The Bureau of Labor Statistics reported on Friday that the U.S. economy lost a total of 701,000 jobs in the month of March. The unemployment rate, which was at a consistent half-century record low of slightly more than 3% over the last 10 years, bolted upward to 4.4% last month.
According to the Department of Labor, “The changes in these measures reflect the effects of the coronavirus (COVID-19) and efforts to contain it.” The data reflects that workers in the leisure, food services, drinking establishment and hospitality sectors were hit hard with 459,000 less jobs. These areas were aggressively hiring up until the pandemic started.
The amount of people who said they they were on a temporary layoff more than doubled to 1.8 million. The number of workers who claimed permanent job losses spiked upward by 177,000 to 1.5 million.
The job losses cut across all of the groups surveyed in the report. The unemployment rate was 4% for adult men, 4% for adult women, 14.3% for teenagers, 4% for Whites, 6.7% for Blacks, 4.1% for Asians and 6% for Hispanics.
The number of persons employed on a part-time basis increased by 1.4 million to 5.8 million. These people would have prefered full-time employment, but were forced to work part time, as their hours were cut or they were unsuccessful in finding full-time jobs.
These numbers are indicative of a frighteningly new trend in rapidly escalating unemployment. However, it’s a lagging indicator and doesn’t tell the full story. The real impact on the job market will show up in upcoming jobs reports in the months to come.
On Thursday, it was reported that a record-setting 6,6,648,000 Americans filed unemployment claims. This follows the prior week’s unemployment claims, which was a shocking 3,341,000 filings. After over 100 months of consecutive job growth, we now have 10 million Americans who have filed for unemployment benefits within the last two weeks.
We are not lacking in dire prognostications. Economists at the Federal Reserve Bank’s St. Louis district predict that 47 million people will lose their jobs. This translates to a 32.1% unemployment rate. A quirk in the data from the Labor Department is that it conveniently leaves out people who have finished collecting unemployment benefits, but couldn’t find another job. It also fails to count those who have simply given up looking or were forced into early retirement because they couldn’t find a job. If these and other overlooked groups were included in the reports, the unemployment rate would be even higher.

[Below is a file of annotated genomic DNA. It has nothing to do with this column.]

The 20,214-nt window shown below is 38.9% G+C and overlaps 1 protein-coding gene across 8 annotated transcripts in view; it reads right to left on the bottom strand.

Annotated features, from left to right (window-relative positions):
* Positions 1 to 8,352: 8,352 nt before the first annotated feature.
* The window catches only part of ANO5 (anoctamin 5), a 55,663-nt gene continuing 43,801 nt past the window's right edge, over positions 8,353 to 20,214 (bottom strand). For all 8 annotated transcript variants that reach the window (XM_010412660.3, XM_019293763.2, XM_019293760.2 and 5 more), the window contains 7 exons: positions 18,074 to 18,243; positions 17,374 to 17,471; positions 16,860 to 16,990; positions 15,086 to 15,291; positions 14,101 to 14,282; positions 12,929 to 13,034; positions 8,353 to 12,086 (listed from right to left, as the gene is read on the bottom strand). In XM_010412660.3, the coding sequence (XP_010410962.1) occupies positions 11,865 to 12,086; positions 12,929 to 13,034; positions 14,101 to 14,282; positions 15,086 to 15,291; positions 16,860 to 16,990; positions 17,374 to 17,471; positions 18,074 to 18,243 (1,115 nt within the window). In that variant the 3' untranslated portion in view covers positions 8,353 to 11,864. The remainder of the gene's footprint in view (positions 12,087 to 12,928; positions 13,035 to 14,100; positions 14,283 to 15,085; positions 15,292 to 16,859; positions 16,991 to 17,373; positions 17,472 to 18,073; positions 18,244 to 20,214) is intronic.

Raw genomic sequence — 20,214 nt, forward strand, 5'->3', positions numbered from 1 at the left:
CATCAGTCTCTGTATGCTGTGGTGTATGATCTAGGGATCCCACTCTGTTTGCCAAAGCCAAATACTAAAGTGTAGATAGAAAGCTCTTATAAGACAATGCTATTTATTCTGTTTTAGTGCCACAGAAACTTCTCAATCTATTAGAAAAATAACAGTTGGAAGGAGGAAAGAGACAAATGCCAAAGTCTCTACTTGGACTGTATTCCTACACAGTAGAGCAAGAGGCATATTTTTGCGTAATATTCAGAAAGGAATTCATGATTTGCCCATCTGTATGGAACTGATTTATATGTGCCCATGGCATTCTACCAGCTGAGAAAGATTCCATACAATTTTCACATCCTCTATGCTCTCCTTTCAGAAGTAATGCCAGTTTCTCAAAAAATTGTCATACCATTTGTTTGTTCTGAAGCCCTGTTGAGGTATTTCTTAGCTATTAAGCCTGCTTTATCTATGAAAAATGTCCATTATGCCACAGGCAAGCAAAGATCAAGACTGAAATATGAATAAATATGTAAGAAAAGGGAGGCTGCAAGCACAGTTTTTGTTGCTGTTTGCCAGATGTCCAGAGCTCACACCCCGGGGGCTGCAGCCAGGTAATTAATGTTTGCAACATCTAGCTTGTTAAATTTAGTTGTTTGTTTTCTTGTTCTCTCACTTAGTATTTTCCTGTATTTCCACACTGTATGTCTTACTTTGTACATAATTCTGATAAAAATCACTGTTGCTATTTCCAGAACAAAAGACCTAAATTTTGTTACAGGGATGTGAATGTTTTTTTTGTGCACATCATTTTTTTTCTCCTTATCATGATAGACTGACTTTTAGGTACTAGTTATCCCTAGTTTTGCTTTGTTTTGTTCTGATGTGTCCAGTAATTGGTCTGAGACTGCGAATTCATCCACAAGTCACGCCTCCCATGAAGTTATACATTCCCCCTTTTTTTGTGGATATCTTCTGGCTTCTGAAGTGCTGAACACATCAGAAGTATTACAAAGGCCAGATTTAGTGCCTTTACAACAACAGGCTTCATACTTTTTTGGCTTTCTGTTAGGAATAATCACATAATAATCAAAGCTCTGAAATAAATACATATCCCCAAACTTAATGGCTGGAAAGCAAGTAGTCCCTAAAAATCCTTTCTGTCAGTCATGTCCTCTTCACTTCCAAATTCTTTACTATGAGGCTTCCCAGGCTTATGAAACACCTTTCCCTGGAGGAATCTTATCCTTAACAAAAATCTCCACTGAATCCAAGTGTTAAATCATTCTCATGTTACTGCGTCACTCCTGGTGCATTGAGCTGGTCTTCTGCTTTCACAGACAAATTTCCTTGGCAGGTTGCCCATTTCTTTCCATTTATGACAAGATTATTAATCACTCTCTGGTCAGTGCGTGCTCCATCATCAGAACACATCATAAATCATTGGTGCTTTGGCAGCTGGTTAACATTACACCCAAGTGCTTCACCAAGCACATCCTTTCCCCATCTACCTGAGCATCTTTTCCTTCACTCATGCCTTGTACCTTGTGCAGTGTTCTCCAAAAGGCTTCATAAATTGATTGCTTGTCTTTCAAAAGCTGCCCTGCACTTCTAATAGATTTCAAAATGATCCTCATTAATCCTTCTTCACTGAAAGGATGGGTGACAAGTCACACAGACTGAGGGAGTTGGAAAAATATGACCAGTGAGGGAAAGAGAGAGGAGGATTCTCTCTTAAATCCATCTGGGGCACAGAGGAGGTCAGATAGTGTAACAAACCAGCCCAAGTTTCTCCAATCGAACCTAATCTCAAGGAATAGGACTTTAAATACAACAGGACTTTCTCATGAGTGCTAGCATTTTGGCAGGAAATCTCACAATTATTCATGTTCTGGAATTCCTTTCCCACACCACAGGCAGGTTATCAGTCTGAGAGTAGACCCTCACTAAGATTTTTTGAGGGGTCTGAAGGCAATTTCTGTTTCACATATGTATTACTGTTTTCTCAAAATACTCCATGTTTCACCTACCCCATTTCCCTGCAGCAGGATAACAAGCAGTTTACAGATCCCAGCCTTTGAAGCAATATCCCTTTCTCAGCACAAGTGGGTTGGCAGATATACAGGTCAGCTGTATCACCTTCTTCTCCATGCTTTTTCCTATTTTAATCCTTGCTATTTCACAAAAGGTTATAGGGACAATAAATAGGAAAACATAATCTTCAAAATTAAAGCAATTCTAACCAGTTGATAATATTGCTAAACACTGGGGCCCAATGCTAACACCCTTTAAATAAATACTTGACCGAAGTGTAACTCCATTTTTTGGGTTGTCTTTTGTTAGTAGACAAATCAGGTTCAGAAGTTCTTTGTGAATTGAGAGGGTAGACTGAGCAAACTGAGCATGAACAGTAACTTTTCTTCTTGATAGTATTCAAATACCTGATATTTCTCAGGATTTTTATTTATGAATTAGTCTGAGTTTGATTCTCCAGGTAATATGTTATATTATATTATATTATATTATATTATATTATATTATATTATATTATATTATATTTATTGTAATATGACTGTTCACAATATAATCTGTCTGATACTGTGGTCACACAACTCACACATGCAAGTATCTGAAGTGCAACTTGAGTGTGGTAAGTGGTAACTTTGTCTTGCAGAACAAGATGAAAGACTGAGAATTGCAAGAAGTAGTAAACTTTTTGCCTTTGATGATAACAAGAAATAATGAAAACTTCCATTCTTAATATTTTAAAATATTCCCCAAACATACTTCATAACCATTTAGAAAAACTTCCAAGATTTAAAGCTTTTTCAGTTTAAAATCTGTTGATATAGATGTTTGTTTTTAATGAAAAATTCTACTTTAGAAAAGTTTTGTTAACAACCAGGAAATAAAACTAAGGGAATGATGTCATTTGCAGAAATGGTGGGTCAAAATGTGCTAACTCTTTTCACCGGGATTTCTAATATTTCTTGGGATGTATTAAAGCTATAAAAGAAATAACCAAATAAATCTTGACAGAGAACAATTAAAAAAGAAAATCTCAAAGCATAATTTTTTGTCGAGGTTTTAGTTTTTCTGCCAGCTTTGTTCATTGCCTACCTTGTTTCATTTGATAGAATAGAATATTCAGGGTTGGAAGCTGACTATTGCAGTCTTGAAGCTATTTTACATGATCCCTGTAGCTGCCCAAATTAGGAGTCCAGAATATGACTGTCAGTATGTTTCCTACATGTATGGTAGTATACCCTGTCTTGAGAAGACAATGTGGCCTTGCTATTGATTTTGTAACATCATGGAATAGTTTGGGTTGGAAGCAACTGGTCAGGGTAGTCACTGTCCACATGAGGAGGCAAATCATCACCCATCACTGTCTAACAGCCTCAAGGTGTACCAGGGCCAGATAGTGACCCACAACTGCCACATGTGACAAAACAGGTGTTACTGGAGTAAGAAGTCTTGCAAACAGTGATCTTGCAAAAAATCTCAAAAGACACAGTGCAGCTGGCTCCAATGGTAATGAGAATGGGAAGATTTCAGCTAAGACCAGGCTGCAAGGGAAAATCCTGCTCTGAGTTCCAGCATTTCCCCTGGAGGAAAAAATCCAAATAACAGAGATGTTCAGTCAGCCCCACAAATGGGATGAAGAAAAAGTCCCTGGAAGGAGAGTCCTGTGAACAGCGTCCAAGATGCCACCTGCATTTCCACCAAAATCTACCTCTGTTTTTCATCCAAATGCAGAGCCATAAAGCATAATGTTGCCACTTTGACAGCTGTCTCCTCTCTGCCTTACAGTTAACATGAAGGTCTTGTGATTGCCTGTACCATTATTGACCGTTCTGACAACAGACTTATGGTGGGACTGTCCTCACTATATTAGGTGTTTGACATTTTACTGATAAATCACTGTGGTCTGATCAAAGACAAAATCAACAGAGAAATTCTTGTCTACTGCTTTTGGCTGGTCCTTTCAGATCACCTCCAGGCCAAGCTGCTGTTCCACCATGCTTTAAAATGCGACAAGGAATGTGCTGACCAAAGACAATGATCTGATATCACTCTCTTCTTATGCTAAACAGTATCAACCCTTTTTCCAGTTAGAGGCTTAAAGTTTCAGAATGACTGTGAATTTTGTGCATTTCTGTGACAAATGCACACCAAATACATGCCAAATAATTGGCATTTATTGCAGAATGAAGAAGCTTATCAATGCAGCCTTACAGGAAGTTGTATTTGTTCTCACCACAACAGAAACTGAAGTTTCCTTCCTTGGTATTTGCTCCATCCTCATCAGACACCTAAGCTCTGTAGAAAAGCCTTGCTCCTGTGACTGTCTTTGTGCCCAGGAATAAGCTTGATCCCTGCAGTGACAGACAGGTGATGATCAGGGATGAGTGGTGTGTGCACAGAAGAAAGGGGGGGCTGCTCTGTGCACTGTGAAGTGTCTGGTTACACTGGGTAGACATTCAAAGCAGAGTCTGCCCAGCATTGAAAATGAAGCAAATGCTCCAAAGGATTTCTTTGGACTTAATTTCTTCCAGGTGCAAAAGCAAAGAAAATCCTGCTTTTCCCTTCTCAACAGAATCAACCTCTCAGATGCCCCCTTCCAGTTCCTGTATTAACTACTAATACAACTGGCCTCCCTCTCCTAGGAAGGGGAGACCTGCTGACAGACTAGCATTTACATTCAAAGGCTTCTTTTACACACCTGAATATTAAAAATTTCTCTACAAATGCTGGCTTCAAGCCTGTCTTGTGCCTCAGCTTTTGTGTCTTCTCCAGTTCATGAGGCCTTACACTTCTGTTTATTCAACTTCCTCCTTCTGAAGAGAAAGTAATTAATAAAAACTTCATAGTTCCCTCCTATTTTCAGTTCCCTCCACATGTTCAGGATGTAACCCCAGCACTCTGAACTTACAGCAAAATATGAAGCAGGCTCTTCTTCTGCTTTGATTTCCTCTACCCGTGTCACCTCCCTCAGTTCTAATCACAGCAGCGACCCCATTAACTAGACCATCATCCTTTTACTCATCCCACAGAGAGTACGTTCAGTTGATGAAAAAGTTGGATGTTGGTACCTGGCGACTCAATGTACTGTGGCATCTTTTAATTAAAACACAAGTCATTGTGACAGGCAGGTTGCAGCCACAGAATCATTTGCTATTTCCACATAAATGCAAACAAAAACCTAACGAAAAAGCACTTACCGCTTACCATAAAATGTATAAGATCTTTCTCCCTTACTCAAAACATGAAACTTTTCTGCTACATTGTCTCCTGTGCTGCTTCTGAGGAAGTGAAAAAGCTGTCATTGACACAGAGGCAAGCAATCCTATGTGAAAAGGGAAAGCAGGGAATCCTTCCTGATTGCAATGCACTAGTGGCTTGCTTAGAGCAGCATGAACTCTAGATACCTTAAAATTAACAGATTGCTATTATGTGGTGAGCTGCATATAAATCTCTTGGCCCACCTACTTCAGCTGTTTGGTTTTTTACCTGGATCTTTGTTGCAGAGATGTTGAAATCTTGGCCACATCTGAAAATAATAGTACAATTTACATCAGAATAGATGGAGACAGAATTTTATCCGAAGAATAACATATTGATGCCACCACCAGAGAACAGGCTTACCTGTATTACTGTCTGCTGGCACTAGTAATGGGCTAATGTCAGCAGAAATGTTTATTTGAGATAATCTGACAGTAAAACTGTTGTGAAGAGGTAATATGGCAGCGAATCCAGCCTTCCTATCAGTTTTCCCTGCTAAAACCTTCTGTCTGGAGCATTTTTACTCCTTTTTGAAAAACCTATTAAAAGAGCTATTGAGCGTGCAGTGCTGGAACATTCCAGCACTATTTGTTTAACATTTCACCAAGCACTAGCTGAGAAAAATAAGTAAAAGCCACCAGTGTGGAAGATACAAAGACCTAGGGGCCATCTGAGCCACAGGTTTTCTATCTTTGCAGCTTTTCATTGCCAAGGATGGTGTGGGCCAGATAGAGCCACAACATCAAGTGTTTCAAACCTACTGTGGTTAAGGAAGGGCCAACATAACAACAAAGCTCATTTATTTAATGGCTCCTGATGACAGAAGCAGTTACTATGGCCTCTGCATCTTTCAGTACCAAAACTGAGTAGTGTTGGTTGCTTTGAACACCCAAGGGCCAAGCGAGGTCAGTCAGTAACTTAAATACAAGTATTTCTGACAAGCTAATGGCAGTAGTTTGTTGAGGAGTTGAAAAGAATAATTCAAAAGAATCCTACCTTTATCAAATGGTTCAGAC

Miguel Faria e Castro, an economist at the St. Louis Fed, wrote in a blog post, “As state and local governments implement social-distancing measures to suppress and contain the spread of COVID-19, many businesses are faced with a large decrease in sales and revenue. This slowdown of economic activity could inevitably lead to solvency and liquidity problems that result in workers being laid off.” He continued, “Many workers in professional services, for example, are able to work from home and continue their activities with minimal disruption. Others—who work in occupations that involve direct physical contact with customers, such as restaurant waiters—are likely to see their jobs affected by social-distancing measures.”
The numbers are based, in part, on research and studies conducted that estimate 66.8 million people are employed in occupations that are at high risk of layoffs. These include occupations in sales, production, food preparation and services and other service-related roles.
The Federal Reserve’s research reflected that 27.3 million workers have occupations with a “high-contact intensity.” These positions include “barbers, hair stylists, food and beverage serving workers, and flight attendants, among others.”
Regrettably, the data predicts that the same people who had benefited from the 10-year job boom—workers at restaurants, hotels, airlines, sporting and music venues, department stores, shopping malls and in the gig-economy—are now experiencing the highest levels of threat to their job security. These industries have been crushed by the government’s call to close down businesses and for people to stay home under self-quarantine.
This trend, unfortunately, looks like it will last a long time.